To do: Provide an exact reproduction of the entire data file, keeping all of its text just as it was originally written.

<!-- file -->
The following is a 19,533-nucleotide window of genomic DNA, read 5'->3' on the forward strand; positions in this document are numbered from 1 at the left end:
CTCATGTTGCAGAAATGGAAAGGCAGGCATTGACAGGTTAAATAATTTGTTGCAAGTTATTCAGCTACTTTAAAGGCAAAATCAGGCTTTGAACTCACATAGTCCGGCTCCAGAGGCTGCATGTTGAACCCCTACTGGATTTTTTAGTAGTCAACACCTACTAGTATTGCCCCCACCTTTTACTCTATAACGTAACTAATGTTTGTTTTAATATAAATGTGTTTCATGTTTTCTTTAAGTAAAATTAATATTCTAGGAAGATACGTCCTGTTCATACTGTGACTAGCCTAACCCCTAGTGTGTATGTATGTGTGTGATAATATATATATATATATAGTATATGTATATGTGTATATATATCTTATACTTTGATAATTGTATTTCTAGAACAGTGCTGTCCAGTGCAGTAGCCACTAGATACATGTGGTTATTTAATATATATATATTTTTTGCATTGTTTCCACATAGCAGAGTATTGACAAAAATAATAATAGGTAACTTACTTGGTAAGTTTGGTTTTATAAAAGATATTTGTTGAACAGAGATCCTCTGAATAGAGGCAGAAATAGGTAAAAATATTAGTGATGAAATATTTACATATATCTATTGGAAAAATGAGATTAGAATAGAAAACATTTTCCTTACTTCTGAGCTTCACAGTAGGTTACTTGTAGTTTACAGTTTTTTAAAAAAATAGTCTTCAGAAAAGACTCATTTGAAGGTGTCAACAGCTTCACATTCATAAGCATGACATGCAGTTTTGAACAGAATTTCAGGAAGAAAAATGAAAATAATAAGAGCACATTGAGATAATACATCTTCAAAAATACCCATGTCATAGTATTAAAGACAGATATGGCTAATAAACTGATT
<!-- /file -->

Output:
The following is a 19,533-nucleotide window of genomic DNA, read 5'->3' on the forward strand; positions in this document are numbered from 1 at the left end:
CTCATGTTGCAGAAATGGAAAGGCAGGCATTGACAGGTTAAATAATTTGTTGCAAGTTATTCAGCTACTTTAAAGGCAAAATCAGGCTTTGAACTCACATAGTCCGGCTCCAGAGGCTGCATGTTGAACCCCTACTGGATTTTTTAGTAGTCAACACCTACTAGTATTGCCCCCACCTTTTACTCTATAACGTAACTAATGTTTGTTTTAATATAAATGTGTTTCATGTTTTCTTTAAGTAAAATTAATATTCTAGGAAGATACGTCCTGTTCATACTGTGACTAGCCTAACCCCTAGTGTGTATGTATGTGTGTGATAATATATATATATATATAGTATATGTATATGTGTATATATATCTTATACTTTGATAATTGTATTTCTAGAACAGTGCTGTCCAGTGCAGTAGCCACTAGATACATGTGGTTATTTAATATATATATATTTTTTGCATTGTTTCCACATAGCAGAGTATTGACAAAAATAATAATAGGTAACTTACTTGGTAAGTTTGGTTTTATAAAAGATATTTGTTGAACAGAGATCCTCTGAATAGAGGCAGAAATAGGTAAAAATATTAGTGATGAAATATTTACATATATCTATTGGAAAAATGAGATTAGAATAGAAAACATTTTCCTTACTTCTGAGCTTCACAGTAGGTTACTTGTAGTTTACAGTTTTTTAAAAAAATAGTCTTCAGAAAAGACTCATTTGAAGGTGTCAACAGCTTCACATTCATAAGCATGACATGCAGTTTTGAACAGAATTTCAGGAAGAAAAATGAAAATAATAAGAGCACATTGAGATAATACATCTTCAAAAATACCCATGTCATAGTATTAAAGACAGATATGGCTAATAAACTGATT